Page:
United States of America, Plaintiff–Appellee, v. Charles A. Evans, Defendant–Appellant.
Charles Evans pleaded guilty to distributing heroin, see 21 U.S.C. § 841(a)(1), and was sentenced below the guidelines range to 144 months' imprisonment. He challenges his sentence, arguing that he should not have received a two-level upward adjustment which applies if a drug offender “maintained a premises for the purpose of manufacturing or distributing a controlled substance,” U.S.S.G. § 2D1.1(b)(12), and denying a two-level reduction for acceptance of responsibility, id. § 3E1.1. We affirm the judgment.
From May to September 2014, Evans sold heroin in Beloit, Wisconsin, often from the apartment of his coconspirator, Tiana Williams. Informants made four controlled buys from Evans in July 2014: .43 grams for $100, .205 grams for $100, 1.97 grams for $180, and 1.983 grams for $180. Two of those transactions occurred at Williams's apartment.
One steady customer of Evans and Williams was J.J., who purchased heroin once, sometimes twice, daily from May through August 2014, for a rough total of 113 grams. Most of those buys occurred at Williams's apartment. By late August 2014, J.J. owed Evans $3,500 for heroin, plus more money for a car he had bought from Evans. When J.J. didn't pay, Evans beat him and broke his jaw. Although J.J. borrowed money and paid Evans, he still was afraid, which prompted him to tell his own probation officer about the debt and beating.
J.J.'s report to his probation officer apparently led Beloit police officers to detain Evans on a “probation hold” on September 9, 2014. While in jail, Evans used a monitored jail telephone to call Williams. Williams told him that, based on what she had learned from his probation officer, she thought he was in jail because someone had accused him of selling drugs and committing a battery. Evans instructed Williams to call “Smiley,” a frequent customer, and tell him to find the “dude fixing on the car.” Smiley understood this to mean J.J., so on September 19, he and Williams drove to J.J.'s house intending to pressure him to change his story. But J.J. wasn't home (he was hiding in a car nearby), so the pair returned the next day and told J.J.'s mother that he had to change his story. Williams later talked to Evans again on a monitored jail telephone and reported that she had delivered the message to J.J.'s mother that he must change his story.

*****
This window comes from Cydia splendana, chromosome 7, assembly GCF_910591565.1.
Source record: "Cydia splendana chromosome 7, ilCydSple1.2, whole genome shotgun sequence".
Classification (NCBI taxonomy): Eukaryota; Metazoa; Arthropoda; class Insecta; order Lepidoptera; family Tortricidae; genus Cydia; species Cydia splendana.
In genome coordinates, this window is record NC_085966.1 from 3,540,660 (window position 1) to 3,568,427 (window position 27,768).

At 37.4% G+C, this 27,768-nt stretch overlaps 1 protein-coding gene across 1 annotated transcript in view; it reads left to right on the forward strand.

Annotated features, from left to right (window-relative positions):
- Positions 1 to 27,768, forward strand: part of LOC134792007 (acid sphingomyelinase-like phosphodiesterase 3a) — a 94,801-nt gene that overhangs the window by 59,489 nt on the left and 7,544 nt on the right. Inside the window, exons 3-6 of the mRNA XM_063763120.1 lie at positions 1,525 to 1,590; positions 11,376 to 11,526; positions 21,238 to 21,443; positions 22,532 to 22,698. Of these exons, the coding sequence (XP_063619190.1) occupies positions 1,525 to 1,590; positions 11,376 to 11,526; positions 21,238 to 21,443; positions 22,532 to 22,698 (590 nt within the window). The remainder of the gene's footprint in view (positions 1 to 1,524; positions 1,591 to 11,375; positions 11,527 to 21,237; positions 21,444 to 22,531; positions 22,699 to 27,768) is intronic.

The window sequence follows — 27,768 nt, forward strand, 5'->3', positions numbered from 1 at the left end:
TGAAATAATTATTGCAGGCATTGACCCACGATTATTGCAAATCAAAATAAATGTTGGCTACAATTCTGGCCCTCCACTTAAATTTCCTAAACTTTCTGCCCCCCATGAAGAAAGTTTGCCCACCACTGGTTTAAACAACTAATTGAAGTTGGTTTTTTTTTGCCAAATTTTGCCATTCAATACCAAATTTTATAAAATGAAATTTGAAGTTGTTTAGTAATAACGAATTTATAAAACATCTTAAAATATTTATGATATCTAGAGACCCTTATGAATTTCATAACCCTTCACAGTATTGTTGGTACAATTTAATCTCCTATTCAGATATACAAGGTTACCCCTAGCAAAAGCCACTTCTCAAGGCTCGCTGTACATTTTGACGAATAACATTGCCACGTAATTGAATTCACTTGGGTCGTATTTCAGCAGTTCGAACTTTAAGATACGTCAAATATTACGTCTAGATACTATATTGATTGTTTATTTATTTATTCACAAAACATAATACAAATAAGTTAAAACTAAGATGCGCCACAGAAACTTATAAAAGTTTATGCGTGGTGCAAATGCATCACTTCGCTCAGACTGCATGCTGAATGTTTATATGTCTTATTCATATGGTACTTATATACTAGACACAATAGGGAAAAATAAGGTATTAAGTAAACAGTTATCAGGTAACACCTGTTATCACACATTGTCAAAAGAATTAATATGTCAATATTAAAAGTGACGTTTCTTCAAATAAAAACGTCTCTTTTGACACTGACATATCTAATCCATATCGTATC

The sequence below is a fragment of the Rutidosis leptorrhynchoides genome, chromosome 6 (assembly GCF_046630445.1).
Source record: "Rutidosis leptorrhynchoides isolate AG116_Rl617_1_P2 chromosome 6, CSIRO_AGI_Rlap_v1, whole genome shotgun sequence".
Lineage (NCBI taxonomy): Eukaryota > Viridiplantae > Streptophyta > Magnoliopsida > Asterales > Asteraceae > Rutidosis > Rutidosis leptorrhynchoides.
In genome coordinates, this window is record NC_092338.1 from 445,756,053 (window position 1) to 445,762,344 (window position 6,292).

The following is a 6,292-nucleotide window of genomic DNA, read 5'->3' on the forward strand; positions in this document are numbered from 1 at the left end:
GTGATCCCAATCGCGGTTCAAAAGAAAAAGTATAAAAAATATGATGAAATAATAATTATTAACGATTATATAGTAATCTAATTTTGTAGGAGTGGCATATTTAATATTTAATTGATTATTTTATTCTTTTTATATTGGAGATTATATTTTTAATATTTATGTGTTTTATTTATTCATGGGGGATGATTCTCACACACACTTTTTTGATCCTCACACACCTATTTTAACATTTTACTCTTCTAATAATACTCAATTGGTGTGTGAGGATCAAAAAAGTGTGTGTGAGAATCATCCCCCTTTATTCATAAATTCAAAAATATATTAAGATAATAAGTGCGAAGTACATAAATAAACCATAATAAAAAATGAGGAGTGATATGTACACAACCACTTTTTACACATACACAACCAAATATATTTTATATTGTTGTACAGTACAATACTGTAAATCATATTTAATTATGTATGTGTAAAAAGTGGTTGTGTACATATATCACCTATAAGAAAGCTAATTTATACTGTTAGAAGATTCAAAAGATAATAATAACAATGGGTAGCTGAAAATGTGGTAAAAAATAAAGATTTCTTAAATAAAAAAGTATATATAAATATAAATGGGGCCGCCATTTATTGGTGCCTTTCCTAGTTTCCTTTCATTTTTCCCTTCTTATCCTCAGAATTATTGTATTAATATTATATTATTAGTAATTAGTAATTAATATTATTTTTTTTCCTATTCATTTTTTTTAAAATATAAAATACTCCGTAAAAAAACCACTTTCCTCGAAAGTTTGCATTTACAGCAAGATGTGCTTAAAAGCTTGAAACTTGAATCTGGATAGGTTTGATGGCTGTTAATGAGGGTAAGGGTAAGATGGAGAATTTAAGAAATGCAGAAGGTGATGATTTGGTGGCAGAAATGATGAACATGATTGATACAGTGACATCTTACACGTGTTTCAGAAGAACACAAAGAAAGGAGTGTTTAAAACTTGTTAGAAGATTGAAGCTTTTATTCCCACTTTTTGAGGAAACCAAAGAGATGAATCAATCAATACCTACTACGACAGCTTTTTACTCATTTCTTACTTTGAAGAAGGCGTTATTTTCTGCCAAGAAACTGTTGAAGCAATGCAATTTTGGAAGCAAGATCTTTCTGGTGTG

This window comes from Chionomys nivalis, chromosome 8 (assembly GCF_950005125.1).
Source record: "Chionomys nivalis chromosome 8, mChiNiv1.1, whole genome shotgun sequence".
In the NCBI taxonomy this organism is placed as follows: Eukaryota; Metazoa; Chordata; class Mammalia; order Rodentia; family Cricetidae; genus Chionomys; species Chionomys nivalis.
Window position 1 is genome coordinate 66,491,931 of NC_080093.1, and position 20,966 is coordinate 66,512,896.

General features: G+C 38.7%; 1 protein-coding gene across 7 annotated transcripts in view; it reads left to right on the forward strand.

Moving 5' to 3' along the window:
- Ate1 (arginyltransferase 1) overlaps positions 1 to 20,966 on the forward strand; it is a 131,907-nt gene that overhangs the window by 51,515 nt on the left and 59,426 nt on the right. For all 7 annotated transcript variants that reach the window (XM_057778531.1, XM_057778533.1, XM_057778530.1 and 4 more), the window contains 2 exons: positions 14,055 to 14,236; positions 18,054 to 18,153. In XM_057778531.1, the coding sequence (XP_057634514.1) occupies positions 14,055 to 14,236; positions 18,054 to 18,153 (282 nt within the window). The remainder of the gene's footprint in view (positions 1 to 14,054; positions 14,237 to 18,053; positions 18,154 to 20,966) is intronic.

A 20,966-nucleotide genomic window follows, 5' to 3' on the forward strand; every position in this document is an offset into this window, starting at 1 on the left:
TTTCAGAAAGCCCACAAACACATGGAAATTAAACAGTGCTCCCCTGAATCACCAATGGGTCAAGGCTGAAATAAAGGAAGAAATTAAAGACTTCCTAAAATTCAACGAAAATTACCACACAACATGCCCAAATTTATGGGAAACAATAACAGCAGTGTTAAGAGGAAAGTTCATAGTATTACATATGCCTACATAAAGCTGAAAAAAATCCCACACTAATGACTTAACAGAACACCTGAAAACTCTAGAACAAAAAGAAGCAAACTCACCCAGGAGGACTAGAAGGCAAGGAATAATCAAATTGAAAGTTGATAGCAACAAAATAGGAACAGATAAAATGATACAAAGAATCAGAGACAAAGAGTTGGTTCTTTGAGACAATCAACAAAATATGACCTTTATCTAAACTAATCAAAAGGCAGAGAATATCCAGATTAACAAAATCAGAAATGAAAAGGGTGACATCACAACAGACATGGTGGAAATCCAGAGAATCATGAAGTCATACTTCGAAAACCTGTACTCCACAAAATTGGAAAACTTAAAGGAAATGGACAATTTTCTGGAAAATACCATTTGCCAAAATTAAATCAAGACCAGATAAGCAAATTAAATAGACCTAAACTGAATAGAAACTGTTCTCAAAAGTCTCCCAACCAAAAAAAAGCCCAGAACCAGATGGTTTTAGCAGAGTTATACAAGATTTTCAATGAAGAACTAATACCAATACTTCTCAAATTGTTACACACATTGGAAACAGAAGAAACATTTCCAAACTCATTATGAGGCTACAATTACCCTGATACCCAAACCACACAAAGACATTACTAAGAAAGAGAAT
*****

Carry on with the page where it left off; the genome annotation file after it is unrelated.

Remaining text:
J.J. told investigators about these visits and said that he felt threatened and fearful for himself and his family. The investigators confronted Williams, who at that point denied having gone to J.J.'s house. Then in a third monitored call the next day, Williams told Evans that she had lied to the investigators by denying having gone to J.J.'s house and saying that she did not know Smiley.
By then federal authorities had been investigating Evans and Williams for several months. One customer told investigators that Evans had sold heroin in 7-gram increments to her and her boyfriend on 10 to 15 occasions, often at Williams's apartment. Another customer said that he had seen Evans with a softball-sized chunk of heroin, and that he had purchased heroin on 20 occasions from Evans and Williams. And Smiley, after deciding to cooperate, told investigators that he estimated that on 50 occasions he had bought heroin from Evans, the “biggest heroin dealer” he knew. Smiley added that Williams had been present on 10 to 20 of those occasions. He also confessed that he had gone to J.J.'s with Williams. Smiley's girlfriend admitted that she had bought heroin about 50 times from Williams—and sometimes Evans—usually at Williams's apartment.
Federal authorities indicted Evans and Williams on October 29, 2014, and arrested them the next day. At first Evans denied selling heroin or breaking J.J.'s jaw. But Williams accompanied investigators to her apartment and showed them empty packaging from drugs, the scale Evans had used to measure heroin, and the hiding places where they had stored heroin.
As part of his plea agreement, Evans acknowledged that the drug quantity was between 100 and 400 grams of heroin, which yielded a base offense level of 24. At sentencing, over objection, the district court added two levels under U.S.S.G. § 2D1.1(b)(12) for maintaining a premises, i.e., Williams's apartment, to distribute drugs. Defense counsel had argued that § 2D1.1(b)(12) should not apply because Evans did not operate a large stash house or even rent or control Williams's apartment. The court pointed out that Evans had sent customers to the apartment and sold heroin from there.